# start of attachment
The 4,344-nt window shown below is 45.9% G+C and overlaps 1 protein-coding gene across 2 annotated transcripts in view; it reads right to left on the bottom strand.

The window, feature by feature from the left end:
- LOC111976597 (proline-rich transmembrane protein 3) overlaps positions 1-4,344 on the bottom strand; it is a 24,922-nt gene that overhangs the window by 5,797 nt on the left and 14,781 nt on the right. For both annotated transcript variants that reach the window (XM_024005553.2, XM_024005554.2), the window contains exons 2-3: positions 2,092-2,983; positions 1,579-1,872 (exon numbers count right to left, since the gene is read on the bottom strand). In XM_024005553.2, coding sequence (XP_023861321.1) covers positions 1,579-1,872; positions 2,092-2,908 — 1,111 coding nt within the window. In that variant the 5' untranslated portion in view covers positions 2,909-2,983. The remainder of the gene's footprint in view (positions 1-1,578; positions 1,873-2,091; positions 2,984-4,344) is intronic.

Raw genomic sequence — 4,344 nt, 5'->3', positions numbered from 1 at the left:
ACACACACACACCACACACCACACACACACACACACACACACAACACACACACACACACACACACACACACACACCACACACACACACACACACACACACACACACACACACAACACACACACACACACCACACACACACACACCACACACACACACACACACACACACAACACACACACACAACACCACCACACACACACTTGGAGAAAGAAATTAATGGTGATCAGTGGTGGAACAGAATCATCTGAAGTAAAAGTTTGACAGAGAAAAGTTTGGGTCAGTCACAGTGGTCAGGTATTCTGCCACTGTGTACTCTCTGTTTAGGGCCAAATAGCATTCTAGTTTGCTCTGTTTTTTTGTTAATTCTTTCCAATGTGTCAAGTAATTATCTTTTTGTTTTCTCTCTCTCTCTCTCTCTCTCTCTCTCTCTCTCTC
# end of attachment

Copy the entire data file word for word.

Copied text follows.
The 4,344-nt window shown below is 45.9% G+C and overlaps 1 protein-coding gene across 2 annotated transcripts in view; it reads right to left on the bottom strand.

The window, feature by feature from the left end:
- LOC111976597 (proline-rich transmembrane protein 3) overlaps positions 1-4,344 on the bottom strand; it is a 24,922-nt gene that overhangs the window by 5,797 nt on the left and 14,781 nt on the right. For both annotated transcript variants that reach the window (XM_024005553.2, XM_024005554.2), the window contains exons 2-3: positions 2,092-2,983; positions 1,579-1,872 (exon numbers count right to left, since the gene is read on the bottom strand). In XM_024005553.2, coding sequence (XP_023861321.1) covers positions 1,579-1,872; positions 2,092-2,908 — 1,111 coding nt within the window. In that variant the 5' untranslated portion in view covers positions 2,909-2,983. The remainder of the gene's footprint in view (positions 1-1,578; positions 1,873-2,091; positions 2,984-4,344) is intronic.

Raw genomic sequence — 4,344 nt, 5'->3', positions numbered from 1 at the left:
ACACACACACACCACACACCACACACACACACACACACACACAACACACACACACACACACACACACACACACACCACACACACACACACACACACACACACACACACACACAACACACACACACACACCACACACACACACACCACACACACACACACACACACACACAACACACACACACAACACCACCACACACACACTTGGAGAAAGAAATTAATGGTGATCAGTGGTGGAACAGAATCATCTGAAGTAAAAGTTTGACAGAGAAAAGTTTGGGTCAGTCACAGTGGTCAGGTATTCTGCCACTGTGTACTCTCTGTTTAGGGCCAAATAGCATTCTAGTTTGCTCTGTTTTTTTGTTAATTCTTTCCAATGTGTCAAGTAATTATCTTTTTGTTTTCTCTCTCTCTCTCTCTCTCTCTCTCTCTCTCTCTC